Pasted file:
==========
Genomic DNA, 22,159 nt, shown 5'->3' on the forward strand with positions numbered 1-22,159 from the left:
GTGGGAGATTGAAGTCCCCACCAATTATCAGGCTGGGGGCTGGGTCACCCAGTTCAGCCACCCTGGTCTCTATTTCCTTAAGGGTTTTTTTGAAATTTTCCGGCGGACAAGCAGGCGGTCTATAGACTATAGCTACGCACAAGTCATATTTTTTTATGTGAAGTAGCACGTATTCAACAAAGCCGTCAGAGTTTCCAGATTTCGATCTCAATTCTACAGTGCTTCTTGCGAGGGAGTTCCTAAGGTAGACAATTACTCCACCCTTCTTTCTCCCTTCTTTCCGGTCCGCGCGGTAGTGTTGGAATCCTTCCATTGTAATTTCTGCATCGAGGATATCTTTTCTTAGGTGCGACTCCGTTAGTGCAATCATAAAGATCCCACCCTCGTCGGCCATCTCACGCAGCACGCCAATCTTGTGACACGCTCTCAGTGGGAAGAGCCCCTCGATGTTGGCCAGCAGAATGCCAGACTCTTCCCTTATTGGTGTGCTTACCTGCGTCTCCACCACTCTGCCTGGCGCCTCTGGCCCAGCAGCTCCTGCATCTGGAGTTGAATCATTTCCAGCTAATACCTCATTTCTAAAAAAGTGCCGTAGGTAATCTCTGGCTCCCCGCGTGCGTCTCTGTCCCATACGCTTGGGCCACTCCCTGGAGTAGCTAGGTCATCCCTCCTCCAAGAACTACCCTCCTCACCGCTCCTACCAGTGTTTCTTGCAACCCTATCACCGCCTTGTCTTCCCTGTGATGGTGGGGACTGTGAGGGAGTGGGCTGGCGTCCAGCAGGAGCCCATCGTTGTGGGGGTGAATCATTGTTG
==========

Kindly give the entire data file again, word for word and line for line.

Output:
Genomic DNA, 22,159 nt, shown 5'->3' on the forward strand with positions numbered 1-22,159 from the left:
GTGGGAGATTGAAGTCCCCACCAATTATCAGGCTGGGGGCTGGGTCACCCAGTTCAGCCACCCTGGTCTCTATTTCCTTAAGGGTTTTTTTGAAATTTTCCGGCGGACAAGCAGGCGGTCTATAGACTATAGCTACGCACAAGTCATATTTTTTTATGTGAAGTAGCACGTATTCAACAAAGCCGTCAGAGTTTCCAGATTTCGATCTCAATTCTACAGTGCTTCTTGCGAGGGAGTTCCTAAGGTAGACAATTACTCCACCCTTCTTTCTCCCTTCTTTCCGGTCCGCGCGGTAGTGTTGGAATCCTTCCATTGTAATTTCTGCATCGAGGATATCTTTTCTTAGGTGCGACTCCGTTAGTGCAATCATAAAGATCCCACCCTCGTCGGCCATCTCACGCAGCACGCCAATCTTGTGACACGCTCTCAGTGGGAAGAGCCCCTCGATGTTGGCCAGCAGAATGCCAGACTCTTCCCTTATTGGTGTGCTTACCTGCGTCTCCACCACTCTGCCTGGCGCCTCTGGCCCAGCAGCTCCTGCATCTGGAGTTGAATCATTTCCAGCTAATACCTCATTTCTAAAAAAGTGCCGTAGGTAATCTCTGGCTCCCCGCGTGCGTCTCTGTCCCATACGCTTGGGCCACTCCCTGGAGTAGCTAGGTCATCCCTCCTCCAAGAACTACCCTCCTCACCGCTCCTACCAGTGTTTCTTGCAACCCTATCACCGCCTTGTCTTCCCTGTGATGGTGGGGACTGTGAGGGAGTGGGCTGGCGTCCAGCAGGAGCCCATCGTTGTGGGGGTGAATCATTGTTG